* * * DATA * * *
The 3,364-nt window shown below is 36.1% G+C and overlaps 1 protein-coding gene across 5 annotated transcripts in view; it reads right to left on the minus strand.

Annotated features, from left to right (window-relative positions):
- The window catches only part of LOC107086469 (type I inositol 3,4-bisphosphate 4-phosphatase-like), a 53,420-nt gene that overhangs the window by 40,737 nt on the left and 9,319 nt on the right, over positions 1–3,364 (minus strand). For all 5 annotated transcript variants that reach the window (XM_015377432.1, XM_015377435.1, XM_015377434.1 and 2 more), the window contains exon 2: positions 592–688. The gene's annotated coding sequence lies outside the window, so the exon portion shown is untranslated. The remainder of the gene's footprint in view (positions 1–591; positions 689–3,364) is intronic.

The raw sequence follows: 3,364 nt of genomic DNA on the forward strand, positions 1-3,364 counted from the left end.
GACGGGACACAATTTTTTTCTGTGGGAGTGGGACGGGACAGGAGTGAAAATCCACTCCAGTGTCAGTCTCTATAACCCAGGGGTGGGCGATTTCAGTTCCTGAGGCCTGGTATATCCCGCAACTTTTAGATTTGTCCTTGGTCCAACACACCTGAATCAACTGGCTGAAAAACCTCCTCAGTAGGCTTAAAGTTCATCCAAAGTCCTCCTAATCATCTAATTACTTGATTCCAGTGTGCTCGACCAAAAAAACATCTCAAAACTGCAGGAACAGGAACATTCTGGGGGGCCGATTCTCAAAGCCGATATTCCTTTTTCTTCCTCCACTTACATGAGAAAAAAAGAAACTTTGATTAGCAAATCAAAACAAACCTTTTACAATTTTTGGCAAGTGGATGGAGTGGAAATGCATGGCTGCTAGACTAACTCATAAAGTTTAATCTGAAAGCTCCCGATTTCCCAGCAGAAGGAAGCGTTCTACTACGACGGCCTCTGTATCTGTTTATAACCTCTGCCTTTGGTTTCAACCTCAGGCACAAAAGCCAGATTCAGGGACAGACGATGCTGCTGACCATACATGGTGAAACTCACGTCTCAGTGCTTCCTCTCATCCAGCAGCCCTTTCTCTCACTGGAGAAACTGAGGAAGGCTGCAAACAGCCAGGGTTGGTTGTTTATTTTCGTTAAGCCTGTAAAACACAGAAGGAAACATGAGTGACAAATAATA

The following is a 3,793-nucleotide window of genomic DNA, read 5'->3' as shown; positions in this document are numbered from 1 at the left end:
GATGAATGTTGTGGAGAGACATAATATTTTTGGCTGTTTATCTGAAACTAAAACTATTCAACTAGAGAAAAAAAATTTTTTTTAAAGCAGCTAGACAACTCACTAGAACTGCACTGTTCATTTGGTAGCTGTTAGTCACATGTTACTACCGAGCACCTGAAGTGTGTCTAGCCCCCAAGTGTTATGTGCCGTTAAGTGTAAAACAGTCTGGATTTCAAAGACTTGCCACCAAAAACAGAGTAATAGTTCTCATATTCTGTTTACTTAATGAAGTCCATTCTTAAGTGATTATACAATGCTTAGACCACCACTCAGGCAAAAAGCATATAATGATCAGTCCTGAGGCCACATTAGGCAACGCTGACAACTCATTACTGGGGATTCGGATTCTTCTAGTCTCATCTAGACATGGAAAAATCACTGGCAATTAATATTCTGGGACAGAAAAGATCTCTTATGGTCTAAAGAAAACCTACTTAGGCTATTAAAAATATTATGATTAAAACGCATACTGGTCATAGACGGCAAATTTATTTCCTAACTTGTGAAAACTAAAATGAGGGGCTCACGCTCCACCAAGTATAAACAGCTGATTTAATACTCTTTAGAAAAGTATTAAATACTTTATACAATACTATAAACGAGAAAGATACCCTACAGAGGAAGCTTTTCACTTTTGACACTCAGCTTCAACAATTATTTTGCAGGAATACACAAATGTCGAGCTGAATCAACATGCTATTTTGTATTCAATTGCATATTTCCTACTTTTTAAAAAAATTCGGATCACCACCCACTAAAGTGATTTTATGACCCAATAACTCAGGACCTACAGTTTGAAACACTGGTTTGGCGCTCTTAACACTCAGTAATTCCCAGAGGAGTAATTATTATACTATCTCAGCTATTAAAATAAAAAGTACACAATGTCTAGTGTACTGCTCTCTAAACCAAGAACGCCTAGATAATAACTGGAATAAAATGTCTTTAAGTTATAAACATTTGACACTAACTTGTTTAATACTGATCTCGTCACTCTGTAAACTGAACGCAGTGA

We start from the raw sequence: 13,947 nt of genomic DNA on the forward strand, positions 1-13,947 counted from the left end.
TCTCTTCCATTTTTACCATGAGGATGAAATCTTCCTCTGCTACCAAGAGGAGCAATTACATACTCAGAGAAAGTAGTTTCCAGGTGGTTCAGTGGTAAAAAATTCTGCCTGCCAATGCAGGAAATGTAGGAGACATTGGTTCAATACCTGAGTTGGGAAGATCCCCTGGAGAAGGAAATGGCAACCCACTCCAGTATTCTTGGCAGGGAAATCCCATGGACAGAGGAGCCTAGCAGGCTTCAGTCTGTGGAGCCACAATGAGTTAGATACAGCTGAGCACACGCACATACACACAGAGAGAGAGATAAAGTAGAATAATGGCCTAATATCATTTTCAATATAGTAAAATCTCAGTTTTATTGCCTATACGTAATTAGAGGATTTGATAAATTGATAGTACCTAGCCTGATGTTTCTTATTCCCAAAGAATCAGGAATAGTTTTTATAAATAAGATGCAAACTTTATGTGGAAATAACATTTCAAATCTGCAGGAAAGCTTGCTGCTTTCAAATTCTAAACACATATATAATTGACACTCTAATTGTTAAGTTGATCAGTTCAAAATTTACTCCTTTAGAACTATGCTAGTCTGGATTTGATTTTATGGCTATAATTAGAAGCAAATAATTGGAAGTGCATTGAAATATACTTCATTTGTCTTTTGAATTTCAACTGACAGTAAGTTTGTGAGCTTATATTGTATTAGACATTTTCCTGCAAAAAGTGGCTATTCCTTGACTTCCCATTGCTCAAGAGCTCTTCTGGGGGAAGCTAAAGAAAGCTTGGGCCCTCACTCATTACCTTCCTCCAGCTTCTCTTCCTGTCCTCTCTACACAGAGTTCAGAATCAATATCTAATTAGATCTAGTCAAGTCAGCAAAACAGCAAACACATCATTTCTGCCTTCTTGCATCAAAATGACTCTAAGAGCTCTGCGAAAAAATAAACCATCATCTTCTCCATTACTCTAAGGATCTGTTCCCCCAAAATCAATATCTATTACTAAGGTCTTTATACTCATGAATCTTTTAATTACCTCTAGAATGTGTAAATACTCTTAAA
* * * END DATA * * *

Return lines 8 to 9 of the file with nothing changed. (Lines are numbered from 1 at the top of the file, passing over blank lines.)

We start from the raw sequence: 13,947 nt of genomic DNA on the forward strand, positions 1-13,947 counted from the left end.
TCTCTTCCATTTTTACCATGAGGATGAAATCTTCCTCTGCTACCAAGAGGAGCAATTACATACTCAGAGAAAGTAGTTTCCAGGTGGTTCAGTGGTAAAAAATTCTGCCTGCCAATGCAGGAAATGTAGGAGACATTGGTTCAATACCTGAGTTGGGAAGATCCCCTGGAGAAGGAAATGGCAACCCACTCCAGTATTCTTGGCAGGGAAATCCCATGGACAGAGGAGCCTAGCAGGCTTCAGTCTGTGGAGCCACAATGAGTTAGATACAGCTGAGCACACGCACATACACACAGAGAGAGAGATAAAGTAGAATAATGGCCTAATATCATTTTCAATATAGTAAAATCTCAGTTTTATTGCCTATACGTAATTAGAGGATTTGATAAATTGATAGTACCTAGCCTGATGTTTCTTATTCCCAAAGAATCAGGAATAGTTTTTATAAATAAGATGCAAACTTTATGTGGAAATAACATTTCAAATCTGCAGGAAAGCTTGCTGCTTTCAAATTCTAAACACATATATAATTGACACTCTAATTGTTAAGTTGATCAGTTCAAAATTTACTCCTTTAGAACTATGCTAGTCTGGATTTGATTTTATGGCTATAATTAGAAGCAAATAATTGGAAGTGCATTGAAATATACTTCATTTGTCTTTTGAATTTCAACTGACAGTAAGTTTGTGAGCTTATATTGTATTAGACATTTTCCTGCAAAAAGTGGCTATTCCTTGACTTCCCATTGCTCAAGAGCTCTTCTGGGGGAAGCTAAAGAAAGCTTGGGCCCTCACTCATTACCTTCCTCCAGCTTCTCTTCCTGTCCTCTCTACACAGAGTTCAGAATCAATATCTAATTAGATCTAGTCAAGTCAGCAAAACAGCAAACACATCATTTCTGCCTTCTTGCATCAAAATGACTCTAAGAGCTCTGCGAAAAAATAAACCATCATCTTCTCCATTACTCTAAGGATCTGTTCCCCCAAAATCAATATCTATTACTAAGGTCTTTATACTCATGAATCTTTTAATTACCTCTAGAATGTGTAAATACTCTTAAA